In the time before it was granted a licence, on what was then known as the Number 2 Olympic Park oval, the Melbourne Greyhound Racing Association (MGRA) had been conducting its racing out of North Melbourne Oval. When the council increased the annual rental fee from £7,000 to £9,500 per year, the MGRA refused to carry on and negotiated for the Olympic Park ground.
A deal was struck with the management of Olympic Park whereby the MGRA would spend around £50,000 on installing facilities and would pay either £5,000 a year in rent or 12.5 percent of gate takings, whichever figure was the higher.
Despite the deal, the Victorian Amateur Football Association, which was then paying about £350 a year for the ground, expressed disappointment as the construction of a greyhound track would reduce the dimensions below the minimum for Australian Rules football.
The track was officially opened for racing on August 20, 1962. Olympic Park would operate, mainly on a Monday night, for the next three decades.
The winner of the first race was Rebel Cub, trained by future committeeman Les Foran.
The last major race conducted at the track took place on December 23, 1996, with the Silver Chief Classic, won by Awesome Assassin. The track closed down soon after.
Racing was conducted over 560 yards and 800 yards on a sand surface. With the introduction of the metric system at the start of 1973, the distances became 511 metres and 732 metres. Racing was also held over 298 metres and a middle distance of 600 metres was introduced in the 1980s. Hurdles were run over the 560 yards/511 metres trip.
It was the home of such great races as the Australian Cup (from 1964 to 1995), Anniversary Trophy (inaugurated 1964), Autumn Trophy, Olympic Park Distance Championship (now the AWM Distance Title), Gold Collar, Lord Mayor’s Trophy (1962), Maturity Classic (1970), Olympic Park Hurdle Championship, Silver Chief Classic (1964), Spring Cup, Gleeson and Tonta (now the Super Stayers) and Olympic Park Sprint Championship.
Olympic Park hosted five National Sprint Championship finals: 1966, 1970, 1974, 1981 and 1992 and four National Distance Championship finals: 1979, 1987, 1990, and 1995.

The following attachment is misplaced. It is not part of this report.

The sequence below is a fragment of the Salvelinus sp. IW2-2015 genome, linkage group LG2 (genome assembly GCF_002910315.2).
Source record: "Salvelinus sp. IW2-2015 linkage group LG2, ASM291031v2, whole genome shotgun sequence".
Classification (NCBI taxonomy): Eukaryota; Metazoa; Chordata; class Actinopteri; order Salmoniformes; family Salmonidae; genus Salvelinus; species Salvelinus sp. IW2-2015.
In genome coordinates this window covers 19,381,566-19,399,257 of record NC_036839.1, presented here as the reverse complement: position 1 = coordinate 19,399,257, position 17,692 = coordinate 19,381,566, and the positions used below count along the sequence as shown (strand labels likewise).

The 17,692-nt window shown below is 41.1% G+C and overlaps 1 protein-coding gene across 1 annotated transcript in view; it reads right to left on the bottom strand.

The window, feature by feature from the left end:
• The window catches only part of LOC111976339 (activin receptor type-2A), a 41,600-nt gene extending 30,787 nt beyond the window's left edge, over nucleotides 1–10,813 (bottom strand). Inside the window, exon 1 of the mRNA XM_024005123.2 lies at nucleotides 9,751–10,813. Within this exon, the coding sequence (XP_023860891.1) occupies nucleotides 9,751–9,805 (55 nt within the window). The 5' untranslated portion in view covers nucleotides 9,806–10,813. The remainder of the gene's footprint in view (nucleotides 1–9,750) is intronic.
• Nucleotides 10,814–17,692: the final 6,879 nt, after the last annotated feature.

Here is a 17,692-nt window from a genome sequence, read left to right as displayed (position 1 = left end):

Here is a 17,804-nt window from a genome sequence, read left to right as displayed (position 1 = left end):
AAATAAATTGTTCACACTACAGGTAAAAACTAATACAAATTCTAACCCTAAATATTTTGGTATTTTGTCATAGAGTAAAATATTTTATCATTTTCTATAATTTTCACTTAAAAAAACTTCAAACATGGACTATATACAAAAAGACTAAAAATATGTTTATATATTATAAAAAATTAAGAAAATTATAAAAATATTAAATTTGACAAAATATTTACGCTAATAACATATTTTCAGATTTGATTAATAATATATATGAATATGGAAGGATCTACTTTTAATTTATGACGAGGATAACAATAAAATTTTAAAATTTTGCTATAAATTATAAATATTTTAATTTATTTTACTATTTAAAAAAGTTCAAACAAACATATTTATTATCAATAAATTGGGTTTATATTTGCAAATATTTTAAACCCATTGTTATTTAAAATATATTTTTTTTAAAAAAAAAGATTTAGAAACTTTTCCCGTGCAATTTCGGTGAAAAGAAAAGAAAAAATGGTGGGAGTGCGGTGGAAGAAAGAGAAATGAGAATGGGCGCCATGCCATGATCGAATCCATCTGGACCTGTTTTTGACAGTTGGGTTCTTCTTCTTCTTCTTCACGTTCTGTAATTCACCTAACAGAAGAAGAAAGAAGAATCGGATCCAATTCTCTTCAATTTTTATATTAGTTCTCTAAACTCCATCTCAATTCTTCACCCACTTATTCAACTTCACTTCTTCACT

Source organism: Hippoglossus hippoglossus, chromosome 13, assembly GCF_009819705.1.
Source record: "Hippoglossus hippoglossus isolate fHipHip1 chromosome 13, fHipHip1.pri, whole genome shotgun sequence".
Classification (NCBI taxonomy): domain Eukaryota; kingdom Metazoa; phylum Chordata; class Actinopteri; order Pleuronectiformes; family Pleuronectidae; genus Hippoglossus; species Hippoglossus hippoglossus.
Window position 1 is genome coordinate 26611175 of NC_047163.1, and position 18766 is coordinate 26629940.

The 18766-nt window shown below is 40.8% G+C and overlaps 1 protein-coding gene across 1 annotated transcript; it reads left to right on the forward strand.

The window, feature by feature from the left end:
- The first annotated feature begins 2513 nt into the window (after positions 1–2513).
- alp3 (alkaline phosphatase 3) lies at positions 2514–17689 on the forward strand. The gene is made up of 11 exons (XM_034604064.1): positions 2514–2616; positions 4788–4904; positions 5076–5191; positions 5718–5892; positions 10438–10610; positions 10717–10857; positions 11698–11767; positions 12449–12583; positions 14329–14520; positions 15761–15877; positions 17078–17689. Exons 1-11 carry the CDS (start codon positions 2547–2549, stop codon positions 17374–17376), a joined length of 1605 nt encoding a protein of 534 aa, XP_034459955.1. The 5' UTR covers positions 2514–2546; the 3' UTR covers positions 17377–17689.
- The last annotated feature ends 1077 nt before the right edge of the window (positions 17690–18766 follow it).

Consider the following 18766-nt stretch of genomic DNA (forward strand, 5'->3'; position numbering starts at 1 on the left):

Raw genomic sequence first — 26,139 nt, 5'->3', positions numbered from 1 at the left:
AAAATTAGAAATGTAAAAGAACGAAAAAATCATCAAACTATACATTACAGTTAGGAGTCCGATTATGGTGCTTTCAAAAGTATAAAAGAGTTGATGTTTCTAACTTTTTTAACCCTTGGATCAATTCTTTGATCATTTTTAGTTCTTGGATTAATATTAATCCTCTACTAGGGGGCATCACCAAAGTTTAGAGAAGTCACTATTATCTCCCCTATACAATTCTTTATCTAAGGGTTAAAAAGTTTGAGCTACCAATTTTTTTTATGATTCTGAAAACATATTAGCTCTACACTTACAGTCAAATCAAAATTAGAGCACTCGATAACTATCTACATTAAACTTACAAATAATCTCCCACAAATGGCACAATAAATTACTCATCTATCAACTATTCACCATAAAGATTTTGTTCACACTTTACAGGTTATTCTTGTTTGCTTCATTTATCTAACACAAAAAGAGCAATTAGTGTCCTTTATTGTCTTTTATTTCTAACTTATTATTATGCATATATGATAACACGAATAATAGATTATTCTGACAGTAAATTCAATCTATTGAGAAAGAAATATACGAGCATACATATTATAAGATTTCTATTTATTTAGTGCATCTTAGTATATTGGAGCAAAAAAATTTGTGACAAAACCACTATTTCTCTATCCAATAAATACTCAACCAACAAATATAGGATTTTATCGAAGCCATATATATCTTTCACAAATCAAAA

Striding Ahead holds the record for the most number of wins at Olympic Park, all over 511 metres, with 28 victories in 52 starts (nine placings) followed by Lizrene, which won 23 races at Olympic Park (21 over 732 metres and two over 511 metres) from just 34 starts (nine placings). Zulu Moss ranks in third place with 21 wins from 38 starts (eight placings). She won 15 of 29 races over 511 metres and six of nine over 732 metres.
The record for the most number of successive victories at Olympic Park was set by Striding Ahead with 13 on end in 1980, all over 511 metres. This eclipsed the previous best of seven in a row, set by Temlee in 1974. Temlee raced 17 times at Olympic Park for 13 wins and one third, including a track record 29.67.
The great stayer Lizrene held the record for the most successive wins over 732 metres, winning eight on end in 1972. She also won six on end in 1973.
Pharaoh’s Mask was undefeated in seven races over 732 metres, including a track record 43.09 run set on November 24, 1986, and unbroken at the time the track closed down. Pharaoh’s Mask also won eight races over 511 metres.
Others with great records at the track include Tempix, who won 17 of 33 starts at the course (12 placings); Modern Express with 13 wins at the track, including 12 from 15 over 732 metres; Munich Boy, who won 13 of 25 starts over 511 metres; Sheila’s Teresa, the Tasmanian star, won 13 of her 24 starts at the track, 12 of them over 732 metres and the brilliant Spread Eagled who won 13 of 16 races over 511 metres and was placed in the other three and won one of two over 600 metres, running second in the other. So, from 18 starts at the track he was never unplaced, which may well be a unique record.